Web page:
The Food and Drug Administration is asking nearly 500,000 patients with Abbott-manufactured pacemakers to install a software patch to resolve cybersecurity vulnerabilities with the device discovered just over a year ago.
The FDA has approved a firmware update for the cardiac devices that requires an in-person visit with a healthcare provider, according to an alert from the agency. Without the firmware update, cybersecurity vulnerabilities within the device could allow unauthorized users to access the equipment, according to the FDA. To date, there have been no known reports of patient harm.
It marks the first time the FDA has issued a recall for cybersecurity concerns. The agency said there are 465,000 impacted devices in the U.S., but noted the update does not require prophylactic removal and replacement.
My quick math on potential defect rates of getting firmware update— ♘ Josh Corman (@joshcorman) August 29, 2017
see pic pic.twitter.com/DVBdHMZK0M
The network-enabled cardiac pacemakers, originally manufactured by St. Jude Medical, came under fire in August 2016 after the investment firm Muddy Waters Capital reported the devices had “little to no built-in security.” Those claims launched a testy legal battle between the investment firm and St. Jude Medical.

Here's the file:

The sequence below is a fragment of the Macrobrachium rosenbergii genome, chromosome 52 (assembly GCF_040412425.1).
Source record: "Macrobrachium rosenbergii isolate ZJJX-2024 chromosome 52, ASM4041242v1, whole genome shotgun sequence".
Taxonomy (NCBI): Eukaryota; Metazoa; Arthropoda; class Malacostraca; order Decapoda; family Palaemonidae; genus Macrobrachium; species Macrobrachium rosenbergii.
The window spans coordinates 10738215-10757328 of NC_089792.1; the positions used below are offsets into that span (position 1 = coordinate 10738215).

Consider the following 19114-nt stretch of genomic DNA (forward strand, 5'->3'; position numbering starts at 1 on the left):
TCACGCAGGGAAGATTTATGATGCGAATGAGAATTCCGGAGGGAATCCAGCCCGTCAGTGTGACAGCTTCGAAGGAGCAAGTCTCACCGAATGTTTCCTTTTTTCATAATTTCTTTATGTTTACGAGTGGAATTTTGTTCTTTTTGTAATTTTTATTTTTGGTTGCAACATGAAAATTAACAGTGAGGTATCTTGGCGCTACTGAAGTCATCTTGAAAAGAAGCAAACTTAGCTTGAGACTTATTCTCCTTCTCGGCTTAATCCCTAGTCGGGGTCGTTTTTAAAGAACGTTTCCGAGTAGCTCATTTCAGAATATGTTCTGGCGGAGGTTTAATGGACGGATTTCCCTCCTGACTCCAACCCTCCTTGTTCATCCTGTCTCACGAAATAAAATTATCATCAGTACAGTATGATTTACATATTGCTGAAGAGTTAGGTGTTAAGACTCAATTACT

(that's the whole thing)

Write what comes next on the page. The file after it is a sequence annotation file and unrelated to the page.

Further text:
The FDA confirmed the vulnerabilities months later and issued a warning letter to Abbott in April after the pharmaceutical giant acquired St. Jude Medical. The letter instructed Abbott to resolve the cybersecurity concerns within the devices or face further penalties.
In Tuesday's announcement, William Maisel, acting director of the Office of Device Evaluation and chief scientist in the FDA’s Center for Devices and Radiological Health highlighted broader industry concerns about evolving networked medical devices that require manufacturers to “to be vigilant in the face of change threats.”
“Because all networked medical devices are potentially vulnerable to cybersecurity threats, the FDA has been working diligently with device manufacturers and other stakeholders to ensure the benefits of medical devices to patients continue to outweigh any potential cybersecurity risks,” he said in a release, calling for “multi-stakeholder engagement” in managing medical device cybersecurity risks.
In a statement on Tuesday, Abbott said compromising the security of the devices would “require a highly complex set of circumstances," but called for an industry-wide focus on cybersecurity within connected devices.
“All industries need to be constantly vigilant against unauthorized access,” said Robert Ford, Abbot’s executive vice president of medical devices. “This isn't a static process, which is why we're working with others in the healthcare sector to ensure we're proactively addressing common topics to further advance the security of devices and systems.”